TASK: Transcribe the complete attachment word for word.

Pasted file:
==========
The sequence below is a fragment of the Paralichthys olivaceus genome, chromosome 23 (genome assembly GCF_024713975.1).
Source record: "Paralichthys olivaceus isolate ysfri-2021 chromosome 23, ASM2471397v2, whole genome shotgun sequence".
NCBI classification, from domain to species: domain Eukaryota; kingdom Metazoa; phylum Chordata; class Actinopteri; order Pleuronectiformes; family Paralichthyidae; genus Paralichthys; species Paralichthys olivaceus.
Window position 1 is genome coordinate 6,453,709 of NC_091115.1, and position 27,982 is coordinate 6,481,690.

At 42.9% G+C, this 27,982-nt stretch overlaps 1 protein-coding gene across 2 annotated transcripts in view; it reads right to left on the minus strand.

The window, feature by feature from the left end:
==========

The sequence below is a fragment of the Paralichthys olivaceus genome, chromosome 23 (genome assembly GCF_024713975.1).
Source record: "Paralichthys olivaceus isolate ysfri-2021 chromosome 23, ASM2471397v2, whole genome shotgun sequence".
NCBI classification, from domain to species: domain Eukaryota; kingdom Metazoa; phylum Chordata; class Actinopteri; order Pleuronectiformes; family Paralichthyidae; genus Paralichthys; species Paralichthys olivaceus.
Window position 1 is genome coordinate 6,453,709 of NC_091115.1, and position 27,982 is coordinate 6,481,690.

At 42.9% G+C, this 27,982-nt stretch overlaps 1 protein-coding gene across 2 annotated transcripts in view; it reads right to left on the minus strand.

The window, feature by feature from the left end: